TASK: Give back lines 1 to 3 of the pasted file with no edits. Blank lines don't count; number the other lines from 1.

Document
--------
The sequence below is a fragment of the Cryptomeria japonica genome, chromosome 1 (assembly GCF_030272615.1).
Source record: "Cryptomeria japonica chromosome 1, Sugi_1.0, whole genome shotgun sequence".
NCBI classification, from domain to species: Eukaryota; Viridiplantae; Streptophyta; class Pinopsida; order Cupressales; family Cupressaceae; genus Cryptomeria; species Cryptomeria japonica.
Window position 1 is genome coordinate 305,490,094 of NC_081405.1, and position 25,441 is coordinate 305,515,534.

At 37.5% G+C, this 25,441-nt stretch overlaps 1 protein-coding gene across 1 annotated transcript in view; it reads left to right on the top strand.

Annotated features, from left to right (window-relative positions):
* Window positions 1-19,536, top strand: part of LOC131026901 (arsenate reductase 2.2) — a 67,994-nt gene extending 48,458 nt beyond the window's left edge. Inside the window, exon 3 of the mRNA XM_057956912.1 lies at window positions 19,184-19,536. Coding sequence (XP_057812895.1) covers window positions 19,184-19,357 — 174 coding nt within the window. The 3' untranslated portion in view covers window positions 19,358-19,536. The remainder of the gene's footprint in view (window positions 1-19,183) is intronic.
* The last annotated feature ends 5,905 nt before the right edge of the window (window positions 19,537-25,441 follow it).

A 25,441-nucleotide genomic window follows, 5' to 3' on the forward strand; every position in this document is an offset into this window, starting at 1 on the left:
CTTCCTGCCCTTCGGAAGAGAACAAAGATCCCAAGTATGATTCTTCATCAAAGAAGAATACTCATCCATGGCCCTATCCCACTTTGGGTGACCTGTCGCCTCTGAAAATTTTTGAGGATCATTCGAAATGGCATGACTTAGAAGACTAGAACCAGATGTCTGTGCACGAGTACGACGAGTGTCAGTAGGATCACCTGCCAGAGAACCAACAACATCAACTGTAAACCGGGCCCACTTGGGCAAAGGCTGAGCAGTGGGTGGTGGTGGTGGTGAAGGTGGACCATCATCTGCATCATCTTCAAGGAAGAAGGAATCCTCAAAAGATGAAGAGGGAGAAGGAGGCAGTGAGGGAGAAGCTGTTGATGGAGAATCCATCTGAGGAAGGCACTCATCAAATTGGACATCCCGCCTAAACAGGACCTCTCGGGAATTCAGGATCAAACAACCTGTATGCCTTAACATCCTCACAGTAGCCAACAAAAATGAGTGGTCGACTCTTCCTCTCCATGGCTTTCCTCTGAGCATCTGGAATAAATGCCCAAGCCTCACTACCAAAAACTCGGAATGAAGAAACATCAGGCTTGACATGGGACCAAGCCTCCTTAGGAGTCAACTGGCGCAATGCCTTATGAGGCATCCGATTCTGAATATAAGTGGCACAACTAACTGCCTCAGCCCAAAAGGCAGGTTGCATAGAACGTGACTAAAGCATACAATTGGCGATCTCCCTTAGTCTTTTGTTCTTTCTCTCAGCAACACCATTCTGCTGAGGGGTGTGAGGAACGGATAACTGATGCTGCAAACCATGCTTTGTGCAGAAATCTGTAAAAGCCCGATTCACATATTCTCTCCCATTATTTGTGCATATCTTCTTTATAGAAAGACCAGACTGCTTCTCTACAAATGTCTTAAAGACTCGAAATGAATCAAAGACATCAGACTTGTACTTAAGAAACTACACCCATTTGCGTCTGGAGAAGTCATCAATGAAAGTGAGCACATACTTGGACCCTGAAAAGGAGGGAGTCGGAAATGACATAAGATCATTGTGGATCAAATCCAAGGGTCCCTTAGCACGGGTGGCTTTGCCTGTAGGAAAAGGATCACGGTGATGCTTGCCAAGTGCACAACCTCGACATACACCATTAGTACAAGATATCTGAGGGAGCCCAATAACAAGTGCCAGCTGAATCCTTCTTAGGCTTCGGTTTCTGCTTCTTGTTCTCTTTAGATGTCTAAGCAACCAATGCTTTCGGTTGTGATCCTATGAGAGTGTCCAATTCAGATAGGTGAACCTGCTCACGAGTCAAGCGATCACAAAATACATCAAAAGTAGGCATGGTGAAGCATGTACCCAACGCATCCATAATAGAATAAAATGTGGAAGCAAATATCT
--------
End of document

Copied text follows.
The sequence below is a fragment of the Cryptomeria japonica genome, chromosome 1 (assembly GCF_030272615.1).
Source record: "Cryptomeria japonica chromosome 1, Sugi_1.0, whole genome shotgun sequence".
NCBI classification, from domain to species: Eukaryota; Viridiplantae; Streptophyta; class Pinopsida; order Cupressales; family Cupressaceae; genus Cryptomeria; species Cryptomeria japonica.